Yemeni soldiers chant slogans during a protest in Sanaa on February 9, demanding the removal of corrupt military chiefs
Yemeni soldiers chant slogans during a protest in Sanaa on February 9, demanding the removal of corrupt military officials. Hundreds of Yemeni soldiers have staged protests at several military institutions across the country, demanding the departure of their chiefs, whom they accuse of corruption. © Mohammed Huwais - AFP/File
Yemeni soldiers chant slogans during a protest in Sanaa on February 9, demanding the removal of corrupt military chiefs
AFP
Last updated: March 1, 2012

Yemen troops protest demanding army chiefs' ouster

Hundreds of Yemeni soldiers staged protests at several military institutions across the country on Thursday demanding the departure of their chiefs, whom they accuse of corruption.

The demonstrations come just days after Ali Abdullah Saleh formally handed power to his deputy Abdrabuh Mansur Hadi following a year of protest.

Around 500 soldiers and officers from the First Brigade of Marine Infantry, based on the Yemeni island of Socotra in the Gulf of Aden, protested outside Hadi's residence in the capital Sanaa, an AFP correspondent reported.

The soldiers were calling for the ouster of Brigadier General Hussein Khairan whom they accuse of corruption.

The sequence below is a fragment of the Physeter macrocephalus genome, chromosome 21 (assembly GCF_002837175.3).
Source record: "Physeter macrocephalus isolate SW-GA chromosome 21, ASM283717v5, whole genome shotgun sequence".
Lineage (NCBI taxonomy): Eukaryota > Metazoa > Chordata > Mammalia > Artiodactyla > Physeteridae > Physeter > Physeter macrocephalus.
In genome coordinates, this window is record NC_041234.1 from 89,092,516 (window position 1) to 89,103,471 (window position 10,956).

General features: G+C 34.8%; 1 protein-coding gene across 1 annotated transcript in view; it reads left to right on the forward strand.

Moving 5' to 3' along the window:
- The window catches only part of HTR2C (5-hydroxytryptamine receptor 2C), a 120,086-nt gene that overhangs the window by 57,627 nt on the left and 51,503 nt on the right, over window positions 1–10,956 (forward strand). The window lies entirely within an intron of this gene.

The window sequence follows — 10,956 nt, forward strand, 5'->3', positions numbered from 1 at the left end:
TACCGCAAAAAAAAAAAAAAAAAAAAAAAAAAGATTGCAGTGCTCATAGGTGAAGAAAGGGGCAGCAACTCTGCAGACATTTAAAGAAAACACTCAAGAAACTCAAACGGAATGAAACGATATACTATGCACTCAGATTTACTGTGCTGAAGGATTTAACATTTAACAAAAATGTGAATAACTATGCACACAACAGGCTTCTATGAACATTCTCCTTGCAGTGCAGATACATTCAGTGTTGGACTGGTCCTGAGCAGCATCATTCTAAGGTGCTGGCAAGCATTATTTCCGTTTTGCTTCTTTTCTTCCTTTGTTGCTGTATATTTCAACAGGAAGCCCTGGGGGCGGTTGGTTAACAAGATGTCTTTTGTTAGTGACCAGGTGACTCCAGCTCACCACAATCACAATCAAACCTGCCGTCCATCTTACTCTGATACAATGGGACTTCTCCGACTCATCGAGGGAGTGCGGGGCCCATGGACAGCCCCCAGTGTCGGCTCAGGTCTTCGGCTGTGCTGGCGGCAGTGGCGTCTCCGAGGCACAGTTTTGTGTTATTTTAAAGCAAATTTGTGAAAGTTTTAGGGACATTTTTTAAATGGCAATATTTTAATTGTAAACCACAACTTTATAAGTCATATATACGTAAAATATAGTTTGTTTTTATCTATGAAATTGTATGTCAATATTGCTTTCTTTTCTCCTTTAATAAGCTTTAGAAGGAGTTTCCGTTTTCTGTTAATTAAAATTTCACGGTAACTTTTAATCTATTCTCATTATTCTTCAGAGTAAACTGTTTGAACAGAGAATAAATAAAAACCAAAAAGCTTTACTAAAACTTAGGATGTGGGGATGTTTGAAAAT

Several soldiers told AFP that the remaining officers were also staging a sit-in at their base in Socotra.

Meanwhile, air force soldiers held a massive rally that began outside Hadi's residence and headed towards the air base near Sanaa International Airport, calling for the ouster of air force commander General Mohammed Saleh al-Ahmar.

Military sources said that protests against Ahmar, a half brother of Saleh, were also being held at other air bases -- Al-Anad in the south and in Taez, Yemen's second city.

Anti-corruption strikes have spread across several military and government departments in the impoverished Arab country, where the economy is on the brink of collapse after last year's popular uprising and months of violence.

Saleh finally stepped down on Monday after 33 years in power, based on a Gulf-brokered power transfer deal he signed in November.

But during his time in office, he carefully chose members of his regime, appointing relatives to head the country's military and security apparatus.

In addition to his half brother, Saleh's son commands the elite Republican Guard troops while his nephew Yehya commands the central security services and Tariq, another nephew, controls the presidential guard.

The power transfer deal stipulates that during the two-year interim period, Hadi will oversee the restructuring of the army.

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